Time to capsize for damaged passenger ships in adverse weather conditions. A Multi-modal analysis

Francesco Mauro, Dracos Vassalos

Research output: Contribution to journalArticlepeer-review

1 Citation (Scopus)


After an accident in open seas, the final fate for a damaged ship could be the loss of stability/floatability and consequently capsize/sinkage. The latter may occur even in calm water, but is more critical and probable in adverse weather conditions, i.e., in irregular waves. Identifying a possible capsize event and determining the time that it takes for the ship to capsize is extremely important for safety and risk assessment, meaning whether it would be possible or not to evacuate the ship in a specific scenario and the possibility of loss of life. In this respect, and notwithstanding the impact of many other factors, model tests or time-domain simulations could be used to provide answers to this question. However, even in this case, dealing with irregular waves, entails that both approaches are affected by the random nature of phase spectral components, which leads to a different time to capsize determination at each run/simulation or to the identification of cases where the vessel is not capsizing in the given time window. Here, a dedicated study is provided to describe the time to capsize in irregular waves for critical damages. Simulations performed on a passenger ship at different wave heights and different metacentric heights highlights the appearance of more than one capsize mode for the same damage case. A model based on Mixed-Weibull distributions has been developed to describe the multi-modal behaviour of the time to capsize distributions for the analysed damage cases.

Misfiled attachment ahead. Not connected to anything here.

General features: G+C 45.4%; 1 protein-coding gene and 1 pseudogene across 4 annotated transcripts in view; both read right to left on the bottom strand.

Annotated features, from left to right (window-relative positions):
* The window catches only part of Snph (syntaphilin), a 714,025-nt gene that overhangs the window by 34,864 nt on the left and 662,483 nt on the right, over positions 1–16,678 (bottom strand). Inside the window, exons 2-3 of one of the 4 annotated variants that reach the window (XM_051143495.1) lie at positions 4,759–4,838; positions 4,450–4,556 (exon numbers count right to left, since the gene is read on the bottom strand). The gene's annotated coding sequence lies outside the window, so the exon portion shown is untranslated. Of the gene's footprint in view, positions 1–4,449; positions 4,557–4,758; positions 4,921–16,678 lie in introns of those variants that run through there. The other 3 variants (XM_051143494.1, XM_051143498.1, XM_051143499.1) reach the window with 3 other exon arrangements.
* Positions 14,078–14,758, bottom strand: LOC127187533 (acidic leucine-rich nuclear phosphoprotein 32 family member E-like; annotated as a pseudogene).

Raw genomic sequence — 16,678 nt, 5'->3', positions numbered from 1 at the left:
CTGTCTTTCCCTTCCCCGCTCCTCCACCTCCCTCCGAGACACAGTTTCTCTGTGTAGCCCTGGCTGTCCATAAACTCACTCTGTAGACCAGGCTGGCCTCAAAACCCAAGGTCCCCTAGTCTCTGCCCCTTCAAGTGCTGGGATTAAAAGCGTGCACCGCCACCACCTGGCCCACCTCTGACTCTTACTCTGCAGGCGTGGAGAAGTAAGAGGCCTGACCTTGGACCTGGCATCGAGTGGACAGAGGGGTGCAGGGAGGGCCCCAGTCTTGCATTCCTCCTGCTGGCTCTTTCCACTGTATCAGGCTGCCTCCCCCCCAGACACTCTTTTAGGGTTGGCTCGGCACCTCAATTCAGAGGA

Original languageEnglish
Article number117409
Number of pages13
JournalOcean Engineering
Early online date5 Mar 2024
Publication statusPublished - 1 May 2024


  • collisions
  • damage stability
  • extreme values
  • mixed-Weibull distribution
  • time to capsize


Dive into the research topics of 'Time to capsize for damaged passenger ships in adverse weather conditions. A Multi-modal analysis'. Together they form a unique fingerprint.

Cite this